The H Roundup - Nautilus "catastrophe" and UDID leaks
Welcome to The H Roundup, your rapid review of the week with the most read news on The H, the security alerts and open source releases, and the essential feature articles – all in one quick-to-scan news item.
As the next major update to his project's Cinnamon desktop nears its feature freeze, Linux Mint founder Clement Lefebvre discussed the reasons for creating Nemo, a fork of GNOME's Nautilus file manager, calling Nautilus 3.6 "a catastrophe".
NVIDIA's plans to add support for Optimus switching technology to its proprietary Linux graphics driver were revealed thanks to an email from one of the company's developers. Meanwhile, the first alpha version of a GNOME-desktop-based Ubuntu derivative arrived, and the Linux From Scratch project published version 7.2 of its free guide to creating a custom Linux system.
- Hybrid graphics support in NVIDIA's Linux driver
- First alpha of Ubuntu GNOME Remix 12.10
- Linux From Scratch 7.2 relies on latest GCC
In security news, the week began with the AntiSec hacker group publishing over one million Apple UDIDs to the web, which it claimed originated from the laptop of an FBI agent. According to a researcher, the recent emergency update to Java 7 still contains a security hole that can be used to disable its sandbox. A commercial maintenance tool was turned into a trojan by hackers, while suspicions sign-in emails claiming to be from Google contained a trojan of their own.
- One million Apple UDIDs leaked by hacker group
- Latest Java sandbox is still vulnerable
- Hackers turn remote maintenance tool into trojan
- Google suspicious sign-in alert contains a trojan
In the most recent edition of Hardware Hacks, The H took a look at a new online course on building an OS for the Raspberry Pi, hacking a battery grip to add new functionality to a DSLR camera, and a FreeBSD port for the Raspberry Pi, as well as a new ARM development board.
This week, Glyn Moody asked what the open source community can learn from Diaspora as its founders hand the project over to the community, while in a new edition in the Kernel Log series, Thorsten Leemhuis detailed the networking changes coming in version 3.6 of the Linux kernel.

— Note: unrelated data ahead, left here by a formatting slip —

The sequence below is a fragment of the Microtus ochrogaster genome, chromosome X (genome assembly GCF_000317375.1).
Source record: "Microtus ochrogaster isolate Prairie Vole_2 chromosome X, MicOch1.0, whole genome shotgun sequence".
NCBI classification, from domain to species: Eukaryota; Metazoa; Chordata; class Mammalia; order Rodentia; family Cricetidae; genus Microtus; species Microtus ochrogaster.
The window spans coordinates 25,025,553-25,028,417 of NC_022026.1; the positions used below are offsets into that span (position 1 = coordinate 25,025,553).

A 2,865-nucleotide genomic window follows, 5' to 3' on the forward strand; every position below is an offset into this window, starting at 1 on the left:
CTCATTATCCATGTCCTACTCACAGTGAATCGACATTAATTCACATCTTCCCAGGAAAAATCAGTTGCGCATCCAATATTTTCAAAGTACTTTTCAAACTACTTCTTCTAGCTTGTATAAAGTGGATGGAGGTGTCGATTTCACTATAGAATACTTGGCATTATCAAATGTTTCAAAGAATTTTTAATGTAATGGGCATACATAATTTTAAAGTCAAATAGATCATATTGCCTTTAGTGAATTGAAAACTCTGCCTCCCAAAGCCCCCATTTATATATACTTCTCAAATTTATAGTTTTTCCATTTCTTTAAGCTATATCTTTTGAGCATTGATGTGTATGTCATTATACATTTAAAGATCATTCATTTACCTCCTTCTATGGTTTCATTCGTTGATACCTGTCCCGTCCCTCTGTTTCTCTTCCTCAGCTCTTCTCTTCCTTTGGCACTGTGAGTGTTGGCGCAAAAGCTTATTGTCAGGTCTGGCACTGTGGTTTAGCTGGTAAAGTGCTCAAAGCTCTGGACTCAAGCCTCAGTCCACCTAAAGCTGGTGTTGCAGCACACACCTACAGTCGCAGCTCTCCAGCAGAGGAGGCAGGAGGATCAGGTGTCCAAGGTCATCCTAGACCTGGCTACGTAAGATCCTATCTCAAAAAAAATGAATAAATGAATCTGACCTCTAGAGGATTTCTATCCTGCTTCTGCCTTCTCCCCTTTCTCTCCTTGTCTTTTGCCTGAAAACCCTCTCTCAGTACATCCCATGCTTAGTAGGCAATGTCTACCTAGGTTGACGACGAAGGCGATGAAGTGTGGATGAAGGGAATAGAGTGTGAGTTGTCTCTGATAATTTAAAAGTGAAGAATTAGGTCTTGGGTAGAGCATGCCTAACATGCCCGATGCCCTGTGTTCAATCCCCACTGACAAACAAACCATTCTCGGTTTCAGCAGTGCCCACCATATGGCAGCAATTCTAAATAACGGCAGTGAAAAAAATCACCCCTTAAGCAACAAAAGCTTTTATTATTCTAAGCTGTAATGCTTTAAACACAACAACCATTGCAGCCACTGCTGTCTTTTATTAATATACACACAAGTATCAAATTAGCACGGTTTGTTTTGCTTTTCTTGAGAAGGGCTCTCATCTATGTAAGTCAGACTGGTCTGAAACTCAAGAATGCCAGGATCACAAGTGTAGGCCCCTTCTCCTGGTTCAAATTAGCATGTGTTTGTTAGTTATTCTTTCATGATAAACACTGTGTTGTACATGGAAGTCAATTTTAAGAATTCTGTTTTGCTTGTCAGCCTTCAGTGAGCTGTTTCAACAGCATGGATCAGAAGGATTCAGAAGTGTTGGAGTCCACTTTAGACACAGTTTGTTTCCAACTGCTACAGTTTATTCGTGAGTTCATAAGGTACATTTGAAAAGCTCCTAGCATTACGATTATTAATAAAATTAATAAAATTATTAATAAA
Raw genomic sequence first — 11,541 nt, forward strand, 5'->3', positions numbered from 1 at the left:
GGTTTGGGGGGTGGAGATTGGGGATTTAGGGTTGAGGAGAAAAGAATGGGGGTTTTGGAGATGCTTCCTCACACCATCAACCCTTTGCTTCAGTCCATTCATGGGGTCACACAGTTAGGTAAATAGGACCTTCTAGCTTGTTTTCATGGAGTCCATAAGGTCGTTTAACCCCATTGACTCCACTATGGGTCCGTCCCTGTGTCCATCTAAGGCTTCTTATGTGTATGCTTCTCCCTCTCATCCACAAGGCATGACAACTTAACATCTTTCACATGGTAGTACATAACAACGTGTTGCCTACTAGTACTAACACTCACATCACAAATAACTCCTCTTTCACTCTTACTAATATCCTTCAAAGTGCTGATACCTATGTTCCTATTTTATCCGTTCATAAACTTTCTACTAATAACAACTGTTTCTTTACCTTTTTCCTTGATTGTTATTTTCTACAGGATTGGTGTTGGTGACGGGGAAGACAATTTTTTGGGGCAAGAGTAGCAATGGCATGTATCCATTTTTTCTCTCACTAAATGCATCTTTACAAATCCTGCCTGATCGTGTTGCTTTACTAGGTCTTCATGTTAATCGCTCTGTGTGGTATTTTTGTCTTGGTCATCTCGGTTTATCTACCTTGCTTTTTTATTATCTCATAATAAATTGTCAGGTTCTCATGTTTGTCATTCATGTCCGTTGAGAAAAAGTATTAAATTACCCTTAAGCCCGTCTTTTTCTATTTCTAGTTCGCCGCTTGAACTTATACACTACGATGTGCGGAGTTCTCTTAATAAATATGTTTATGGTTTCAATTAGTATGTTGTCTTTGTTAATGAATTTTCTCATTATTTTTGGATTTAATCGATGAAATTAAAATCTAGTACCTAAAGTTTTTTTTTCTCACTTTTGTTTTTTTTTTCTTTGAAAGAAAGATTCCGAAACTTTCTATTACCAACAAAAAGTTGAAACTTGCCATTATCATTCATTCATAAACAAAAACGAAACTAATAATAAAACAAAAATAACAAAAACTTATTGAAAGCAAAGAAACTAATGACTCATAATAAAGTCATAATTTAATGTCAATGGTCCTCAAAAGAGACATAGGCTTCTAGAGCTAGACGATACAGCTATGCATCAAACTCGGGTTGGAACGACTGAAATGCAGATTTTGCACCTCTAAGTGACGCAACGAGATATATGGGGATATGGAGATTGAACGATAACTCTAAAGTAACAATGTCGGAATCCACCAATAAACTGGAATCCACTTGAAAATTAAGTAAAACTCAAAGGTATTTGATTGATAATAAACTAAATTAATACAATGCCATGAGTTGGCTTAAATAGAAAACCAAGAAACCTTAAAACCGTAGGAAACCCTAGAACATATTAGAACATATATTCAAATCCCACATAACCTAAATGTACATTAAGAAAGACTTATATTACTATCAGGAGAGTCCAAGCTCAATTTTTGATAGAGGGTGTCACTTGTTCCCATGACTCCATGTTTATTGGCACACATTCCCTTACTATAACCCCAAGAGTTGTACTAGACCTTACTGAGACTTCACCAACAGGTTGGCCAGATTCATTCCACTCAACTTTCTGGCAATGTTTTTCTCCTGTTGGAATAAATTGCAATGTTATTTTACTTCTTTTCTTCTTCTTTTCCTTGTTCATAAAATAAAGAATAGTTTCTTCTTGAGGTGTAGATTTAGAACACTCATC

Open Source Releases
Some of the most notable open source releases this week were distributions: the final version of openSUSE 12.2 arrived after a two-month delay, SystemRescueCd added support for modular system extensions and version 1.0 of the Qubes security-through-virtualisation OS was released after three years of work, while Ubuntu 12.10 and most of its official derivatives entered beta testing.
- openSUSE 12.2 arrives with Linux 3.4 and GRUB 2.0
- SystemRescueCd 3.0.0 introduces support for modules
- Security-through-isolation: Qubes 1.0 released
- Mandriva specialist ROSA releases enterprise distribution
- Open Recall: Knoppix, TurboLinux, WattOS and Haiku
- Netflix open sources Eureka mid-tier load balancer
- White House open sources its mobile site and apps
- Apache Wicket bounces to a 6
- KDE delivers first KDE SC 4.9 update
- X Server 1.13 has better hybrid graphics support
- QEMU 1.2.0 improves live migration
- Zend 2.0.0 Stable adds modules and events
- New push framework for PrimeFaces
- WordPress 3.4 update fixes security vulnerabilities
- Mozilla retires Firefox Home iOS app
- Mozilla updates Firefox 15 to fix private browsing problem
- First beta of Ubuntu 12.10 released
- Betas of Ubuntu 12.10 derivatives released
- Open webOS Beta arrives ready for developers
- MariaDB gets alpha of Galera clustering
For everything The H has published in the last week, check out the last seven days of news. To keep up with The H, subscribe to the RSS feed, or follow honlinenews on Twitter. You can follow The H's own tweeting on Twitter as honline.